David Rasche: I’d say probably the thing I’m most recognized for is, yes, Impastor and yes, Sledge Hammer but also Burn After Reading, the Coen Brothers movie. I get a lot of recognition from that. Also from Veep because a lot of people see Veep. I would say at this point those are the main ones.

I’m sure I haven’t seen every role you’ve played. Had you ever played a minister or someone in the church before?

David Rasche: The funny thing is I haven’t. One time, long ago, a short film you would have never seen. It never saw the light of day. But my dad is a minister and my whole family are ministers. So I come from the church. My grandpa was a minister and my great grandpa was a minister and all my uncles were ministers. My grandma was the daughter of a minister. So I know all about church. When we would get to something that took place in the church, I really wanted to say, “Hey, that’s not how it goes. You’ve got to do it this way. Hey, how come we’re not doing this? How come I’m not doing that?” I’m the one who kind of rides on production to make sure everything is proper church-wise.

David Rasche in Impastor

L-r: Sara Rue, David Rasche, Mircea Monro and Mike Kosinski in Impastor

You’ve also done a lot of dramas. Is it nice to be in a comedy again, or two with Impastor and Veep?

David Rasche: It really is. It depends on the material and that’s where Chris Vane comes in. He is really such a terrific writer. The scripts are always fun to do. There’s a wonderful cast. Sara Rue has been doing this for a long, long time. She’s like a fine surgeon. Her comic timing is perfect and her takes, she’s a very hard working actress and when she comes, she’s ready. Her A game is always there. Mircea, just really wonderful and she’s got a big season for her. She’s got a lot to do with Buddy. Rosenbaum is just a delight all the time. He’s always got something funny to say. And Kosinski, like I say, is a very clever lad so the sets are always lots of fun. Everybody’s laughing.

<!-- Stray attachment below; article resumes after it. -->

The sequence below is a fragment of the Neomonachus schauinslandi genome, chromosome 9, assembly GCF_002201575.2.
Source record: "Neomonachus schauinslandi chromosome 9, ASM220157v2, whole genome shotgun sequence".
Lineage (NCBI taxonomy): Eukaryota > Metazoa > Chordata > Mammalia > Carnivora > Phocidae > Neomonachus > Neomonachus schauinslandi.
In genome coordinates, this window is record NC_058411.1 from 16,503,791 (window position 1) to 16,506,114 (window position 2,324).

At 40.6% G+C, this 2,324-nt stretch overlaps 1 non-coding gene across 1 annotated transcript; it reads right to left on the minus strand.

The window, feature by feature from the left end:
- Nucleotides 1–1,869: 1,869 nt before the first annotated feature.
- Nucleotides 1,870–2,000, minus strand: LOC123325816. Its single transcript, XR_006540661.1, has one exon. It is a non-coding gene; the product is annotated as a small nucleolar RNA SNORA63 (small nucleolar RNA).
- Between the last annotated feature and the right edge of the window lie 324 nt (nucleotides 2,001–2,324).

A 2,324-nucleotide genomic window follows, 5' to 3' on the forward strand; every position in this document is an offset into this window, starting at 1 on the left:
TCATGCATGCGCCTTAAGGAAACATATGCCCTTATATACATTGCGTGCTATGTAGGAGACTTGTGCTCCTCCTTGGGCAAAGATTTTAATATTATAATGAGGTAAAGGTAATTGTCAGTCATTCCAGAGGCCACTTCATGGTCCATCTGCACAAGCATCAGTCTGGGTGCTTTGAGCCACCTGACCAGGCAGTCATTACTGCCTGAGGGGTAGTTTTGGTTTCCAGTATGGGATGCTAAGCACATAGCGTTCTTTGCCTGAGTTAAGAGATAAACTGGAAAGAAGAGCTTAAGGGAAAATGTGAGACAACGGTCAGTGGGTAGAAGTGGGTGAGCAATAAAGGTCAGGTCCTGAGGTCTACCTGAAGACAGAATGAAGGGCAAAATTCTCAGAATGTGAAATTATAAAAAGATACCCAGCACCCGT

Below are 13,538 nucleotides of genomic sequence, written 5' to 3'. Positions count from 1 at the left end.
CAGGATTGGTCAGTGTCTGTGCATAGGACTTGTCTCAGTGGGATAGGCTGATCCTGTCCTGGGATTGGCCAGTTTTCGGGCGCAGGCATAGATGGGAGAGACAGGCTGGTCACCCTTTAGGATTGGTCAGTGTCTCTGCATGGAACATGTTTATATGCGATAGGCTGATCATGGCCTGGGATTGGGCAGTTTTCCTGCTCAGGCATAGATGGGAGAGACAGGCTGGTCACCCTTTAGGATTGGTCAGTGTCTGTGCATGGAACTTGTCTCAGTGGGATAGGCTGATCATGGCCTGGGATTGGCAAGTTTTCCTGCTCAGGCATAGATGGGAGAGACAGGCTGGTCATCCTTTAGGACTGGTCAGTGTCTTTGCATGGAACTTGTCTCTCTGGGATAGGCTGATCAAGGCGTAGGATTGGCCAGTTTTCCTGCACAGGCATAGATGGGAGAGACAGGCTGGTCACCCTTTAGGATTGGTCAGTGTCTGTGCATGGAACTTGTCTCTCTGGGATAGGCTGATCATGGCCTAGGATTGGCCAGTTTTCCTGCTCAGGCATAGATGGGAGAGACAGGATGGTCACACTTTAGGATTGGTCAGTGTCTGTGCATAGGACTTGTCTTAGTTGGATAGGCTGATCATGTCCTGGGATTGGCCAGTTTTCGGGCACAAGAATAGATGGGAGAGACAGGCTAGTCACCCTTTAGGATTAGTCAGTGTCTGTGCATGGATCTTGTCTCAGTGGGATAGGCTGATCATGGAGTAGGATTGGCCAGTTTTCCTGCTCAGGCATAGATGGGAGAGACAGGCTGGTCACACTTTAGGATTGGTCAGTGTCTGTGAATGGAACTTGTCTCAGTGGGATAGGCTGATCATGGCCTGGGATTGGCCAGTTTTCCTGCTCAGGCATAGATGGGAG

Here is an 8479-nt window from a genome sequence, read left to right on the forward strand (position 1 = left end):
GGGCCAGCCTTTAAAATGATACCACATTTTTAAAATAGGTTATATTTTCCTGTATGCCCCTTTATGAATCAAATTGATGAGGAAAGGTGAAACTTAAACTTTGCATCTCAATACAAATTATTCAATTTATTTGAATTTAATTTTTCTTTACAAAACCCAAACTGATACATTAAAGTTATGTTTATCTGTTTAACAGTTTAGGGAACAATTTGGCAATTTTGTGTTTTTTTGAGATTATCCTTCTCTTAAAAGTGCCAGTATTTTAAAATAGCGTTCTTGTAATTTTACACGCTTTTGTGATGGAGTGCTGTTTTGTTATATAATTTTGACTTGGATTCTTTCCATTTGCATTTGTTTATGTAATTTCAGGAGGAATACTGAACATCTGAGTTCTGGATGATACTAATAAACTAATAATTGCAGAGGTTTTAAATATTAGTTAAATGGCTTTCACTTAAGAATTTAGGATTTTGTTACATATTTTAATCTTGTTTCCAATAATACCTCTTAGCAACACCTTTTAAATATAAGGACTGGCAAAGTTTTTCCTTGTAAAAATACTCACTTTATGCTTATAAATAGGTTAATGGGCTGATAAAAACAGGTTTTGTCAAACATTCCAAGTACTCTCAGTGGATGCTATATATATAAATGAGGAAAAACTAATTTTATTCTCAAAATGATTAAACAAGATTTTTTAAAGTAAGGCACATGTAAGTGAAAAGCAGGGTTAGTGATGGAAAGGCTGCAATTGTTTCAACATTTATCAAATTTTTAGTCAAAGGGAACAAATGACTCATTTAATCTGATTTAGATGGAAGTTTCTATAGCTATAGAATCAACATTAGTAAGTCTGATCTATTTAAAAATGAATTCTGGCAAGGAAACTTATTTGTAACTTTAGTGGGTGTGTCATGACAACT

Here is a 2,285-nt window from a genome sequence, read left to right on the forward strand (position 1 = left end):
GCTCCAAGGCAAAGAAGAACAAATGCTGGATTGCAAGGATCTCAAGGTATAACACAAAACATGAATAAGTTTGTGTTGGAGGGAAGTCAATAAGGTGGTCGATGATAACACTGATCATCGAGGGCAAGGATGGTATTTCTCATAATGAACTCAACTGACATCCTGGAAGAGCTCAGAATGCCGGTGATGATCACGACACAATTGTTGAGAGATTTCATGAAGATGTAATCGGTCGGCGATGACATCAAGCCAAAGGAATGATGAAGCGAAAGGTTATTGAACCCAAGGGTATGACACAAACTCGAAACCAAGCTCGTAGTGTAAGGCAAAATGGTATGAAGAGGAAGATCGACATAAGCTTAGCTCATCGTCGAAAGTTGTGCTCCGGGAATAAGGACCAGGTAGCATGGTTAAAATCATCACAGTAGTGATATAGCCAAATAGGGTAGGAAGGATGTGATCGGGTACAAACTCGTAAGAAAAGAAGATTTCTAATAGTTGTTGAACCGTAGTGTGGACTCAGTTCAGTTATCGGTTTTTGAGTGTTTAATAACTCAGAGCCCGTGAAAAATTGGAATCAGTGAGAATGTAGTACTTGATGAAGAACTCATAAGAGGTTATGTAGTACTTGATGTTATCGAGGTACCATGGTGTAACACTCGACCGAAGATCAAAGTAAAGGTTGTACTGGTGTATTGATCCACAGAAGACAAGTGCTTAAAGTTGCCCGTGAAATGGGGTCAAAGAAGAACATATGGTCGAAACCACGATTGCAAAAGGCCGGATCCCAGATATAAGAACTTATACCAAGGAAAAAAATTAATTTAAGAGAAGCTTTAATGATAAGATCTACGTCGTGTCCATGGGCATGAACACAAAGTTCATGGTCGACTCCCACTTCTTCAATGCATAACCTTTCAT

It’s always fun to see you show up in whatever character you get to play, but do you ever go out for leads or do people ever develop lead roles for you?

David Rasche: Well, I have in the theater probably more. Generally, you know, the lead is a difficult spot to get. You’ve got a long list of people waiting in line for that spot. When you’ve got guys like John Goodman running around, it’s pretty tough to get on there. Also, if you notice, a lot of the names my age have been people who have been on wildly successful shows like Cheers or something like that. I’ve been very happy with the stuff that I’ve been in and very grateful to be able to do the stuff that I’ve been able to do.

Of course I revealed I was a Sledge Hammer fan.

David Rasche: Well, that’s good to hear.

Do you think Sledge and Doreau ended up together?

David Rasche: You know, I just saw her. What a lovely actress. She was just perfect, wasn’t she? We just had the 35th anniversary of Sledge Hammer and I hadn’t seen Anne-Marie [Martin] in 30 years. She’s still as beautiful as she is and ever was. She was just absolutely the perfect sidekick, the perfect female cop comic sidekick. You couldn’t have asked for more so I’m very indebted, very grateful to have had her to work with all those years. I had a great time doing that.

Alan Spencer won’t say if they ended up together either so I guess it’s a great mystery?

David Rasche: Well, he should know. He’s the guy who would know.

Sledge Hammer came out on DVD over 10 years ago. Now do people still discover it on streaming?

David Rasche: You know, they are and you reminded me. My son told me, “Why don’t you get Sledge Hammer on Netflix.” I don’t think it is. I wonder why. Knowing Alan, he tried but I think I’ll send him an e-mail, see what’s going on with that.